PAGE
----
On July 28, 1984, athletes from 140 nations marched into the venerable Los Angeles Memorial Coliseum for the Opening Ceremony of the troubled Olympic Games in Los Angeles.

Hammer Thrower Ed Burke carried the American flag for the United States Olympic Team as more than 90,000 fans roared their support. 

Not a part of that Opening Ceremony however, were the Soviet Union, East Germany, Hungary, Bulgaria, Cuba, Poland other nations in the Soviet Bloc that boycotted the Games in retaliation for the U.S.-led boycott of the messy 1980 Games in Moscow. But those nations who stayed home from Los Angeles were those which led the watered-down medal count in Moscow.

The Soviets announced their decision to boycott the Los Angeles Games on May 8, 1984, and that news threw those of us at the USOC and the IOC in Lausanne into panic mode. The USOC had helped Los Angeles to keep the Games over protests by its citizens with a guarantee of $25 million in 1978 when it seemed there was a chance that the city, like Denver in 1973, would turn the Games back to the IOC.

Los Angeles business and civic leaders matched the USOC guarantee and the IOC quietly accepted the proposal with the promise that if the Games failed, the citizens of LA would not be on the hook for the gigantic potential losses.

ABC Sports, which had won the rights to carry the Games in the United States, had a clause it its contract that would allow it to reduce its fee of $225 million substantially if the Soviets and the other nations failed to show, and had ABC exercised that option, the Games would have been a financial disaster.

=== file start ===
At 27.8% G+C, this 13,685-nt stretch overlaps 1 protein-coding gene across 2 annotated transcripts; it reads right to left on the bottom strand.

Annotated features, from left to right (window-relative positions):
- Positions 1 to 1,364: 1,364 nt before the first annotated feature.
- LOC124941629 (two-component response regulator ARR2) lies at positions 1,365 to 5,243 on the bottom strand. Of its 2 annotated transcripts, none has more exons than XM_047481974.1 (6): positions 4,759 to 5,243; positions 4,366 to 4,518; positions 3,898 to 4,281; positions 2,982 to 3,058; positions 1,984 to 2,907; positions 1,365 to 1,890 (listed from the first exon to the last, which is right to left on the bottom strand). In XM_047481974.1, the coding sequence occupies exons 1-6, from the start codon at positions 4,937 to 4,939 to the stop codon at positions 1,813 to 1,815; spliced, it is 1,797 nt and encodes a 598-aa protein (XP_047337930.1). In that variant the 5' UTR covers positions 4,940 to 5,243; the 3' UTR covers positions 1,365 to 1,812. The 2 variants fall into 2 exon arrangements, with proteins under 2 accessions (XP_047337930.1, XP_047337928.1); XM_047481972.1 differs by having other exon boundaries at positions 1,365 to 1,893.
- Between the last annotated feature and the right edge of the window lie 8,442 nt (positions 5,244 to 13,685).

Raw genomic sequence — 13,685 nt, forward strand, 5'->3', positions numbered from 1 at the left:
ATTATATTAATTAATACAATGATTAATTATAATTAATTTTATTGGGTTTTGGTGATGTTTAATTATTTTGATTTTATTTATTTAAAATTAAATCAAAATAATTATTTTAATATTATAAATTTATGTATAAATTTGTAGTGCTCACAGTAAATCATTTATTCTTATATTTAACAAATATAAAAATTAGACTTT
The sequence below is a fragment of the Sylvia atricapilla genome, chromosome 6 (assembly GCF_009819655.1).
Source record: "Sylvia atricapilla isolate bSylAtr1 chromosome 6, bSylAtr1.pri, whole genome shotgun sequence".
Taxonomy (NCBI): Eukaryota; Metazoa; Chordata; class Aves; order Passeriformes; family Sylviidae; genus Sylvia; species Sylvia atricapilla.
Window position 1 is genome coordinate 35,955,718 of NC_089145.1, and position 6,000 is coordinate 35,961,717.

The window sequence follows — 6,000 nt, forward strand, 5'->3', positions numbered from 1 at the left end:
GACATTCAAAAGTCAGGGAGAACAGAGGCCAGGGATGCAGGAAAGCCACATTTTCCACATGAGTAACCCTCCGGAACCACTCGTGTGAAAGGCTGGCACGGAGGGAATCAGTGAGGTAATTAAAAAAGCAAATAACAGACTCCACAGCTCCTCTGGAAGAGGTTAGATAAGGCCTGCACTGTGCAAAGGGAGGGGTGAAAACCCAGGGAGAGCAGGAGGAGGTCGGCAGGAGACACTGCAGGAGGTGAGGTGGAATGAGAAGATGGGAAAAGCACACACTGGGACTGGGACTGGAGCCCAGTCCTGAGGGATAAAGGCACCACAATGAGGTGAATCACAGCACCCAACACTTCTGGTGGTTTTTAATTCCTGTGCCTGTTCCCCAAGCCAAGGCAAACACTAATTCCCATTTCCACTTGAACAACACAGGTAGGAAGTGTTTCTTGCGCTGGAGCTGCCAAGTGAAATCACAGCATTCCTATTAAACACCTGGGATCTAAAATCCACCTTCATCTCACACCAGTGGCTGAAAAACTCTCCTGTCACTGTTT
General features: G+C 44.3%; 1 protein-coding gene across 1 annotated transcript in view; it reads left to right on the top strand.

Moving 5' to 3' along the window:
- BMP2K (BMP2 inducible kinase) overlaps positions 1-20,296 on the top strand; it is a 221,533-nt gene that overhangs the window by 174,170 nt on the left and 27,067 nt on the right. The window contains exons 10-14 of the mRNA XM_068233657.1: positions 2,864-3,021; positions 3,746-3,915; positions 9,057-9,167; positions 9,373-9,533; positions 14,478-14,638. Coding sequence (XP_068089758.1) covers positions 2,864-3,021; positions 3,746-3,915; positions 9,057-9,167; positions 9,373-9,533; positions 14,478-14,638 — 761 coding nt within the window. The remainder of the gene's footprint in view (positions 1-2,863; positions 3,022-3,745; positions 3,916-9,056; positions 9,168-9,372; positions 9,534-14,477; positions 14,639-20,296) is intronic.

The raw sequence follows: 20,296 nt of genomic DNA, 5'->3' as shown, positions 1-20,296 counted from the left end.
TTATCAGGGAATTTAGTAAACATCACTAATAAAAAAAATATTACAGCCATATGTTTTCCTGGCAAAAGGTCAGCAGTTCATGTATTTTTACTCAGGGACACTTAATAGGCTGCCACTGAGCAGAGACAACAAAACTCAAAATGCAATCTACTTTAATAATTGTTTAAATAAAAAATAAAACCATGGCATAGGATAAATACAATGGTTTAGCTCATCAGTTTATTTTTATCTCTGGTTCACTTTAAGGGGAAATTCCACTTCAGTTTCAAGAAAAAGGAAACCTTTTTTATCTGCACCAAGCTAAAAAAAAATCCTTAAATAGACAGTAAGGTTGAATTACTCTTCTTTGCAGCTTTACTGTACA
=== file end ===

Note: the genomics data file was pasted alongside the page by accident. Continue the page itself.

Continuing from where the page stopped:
But something else took place that summer that nobody would have predicted.

The Games were a huge success, with 140 nations on hand, including China and Romania, which came after hard work and diplomatic efforts with the two nations byPeter Ueberroth and Harry Usher, the top dogs at the Los Angeles Olympic Organizing Committee. A total of 1.25 million spectators attended the events.

The Games produced whopping viewership numbers for ABC, the American public fell in love with our athletes, like Mary Lou Retton, Edwin Moses, Jeff Blatnick, Bart Conner, Peter Vidmar, Michael Jordan, Mitch Gaylord, Joan Benoit, and Carl Lewis.

The U.S. Olympic Team won 174 medals, including 83 gold ones, and the reaction across the country was off the charts.

Who cared that the Soviets, East Germans and Cubans stayed home and pouted? America’s athletes were the perfect tonic for the Games. America rejoiced as the USOC conducted a post-Games tour of several cities with the Olympic Team, winding up at a grateful White House to be greeted by President Reagan.

The Games produced a profit of $233 million, with the USOC getting 40 percent. The courageous, but little-known USOC gamble of $25 million it did not really have after the destruction of the Moscow boycott, and the genius of Peter Ueberroth and his team, paid off handsomely. It saved the Games, gave the USOC a solid financial future, and created a blueprint for the future on how to conduct the Games and avoid financial disaster.

Nobody can predict anything right now, since the USOC is still awaiting other positive responses from Mayors who see stars in their eyes at the thought of hosting the world’s largest and most important sports event, and the economic impact and prestige that would be part of being the host city to the world’s athletes.

But today, I sense a buzz in Los Angeles, and a passion and a commitment that reminds me of the LAOOC and its leaders in 1984.

There are those at the IOC who likely think that the organization owes nothing to America and Los Angeles, but that’s folly.

There would be no Games to bid on, I deeply believe, had Los Angeles not rescued the greatest gathering of the world’s athletes in 1984 from an Olympic Armageddon.

Call it what you may, but to me, that’s a debt that needs to be repaid.

Mike Moran was the chief spokesman for the United States Olympic Committee from 1978-2003 and Games from Lake Placid to Salt Lake City. He served as the Sports Information Director at Nebraska-Omaha and Colorado, and has lived in Colorado Springs for 34 years and is the Senior Media Consultant for the Colorado Springs Sports Corporation and keynote speaker and emcee for numerous sports eventsmike@thesportscorp.org


Keywords · Mike Moran · LA · Olympics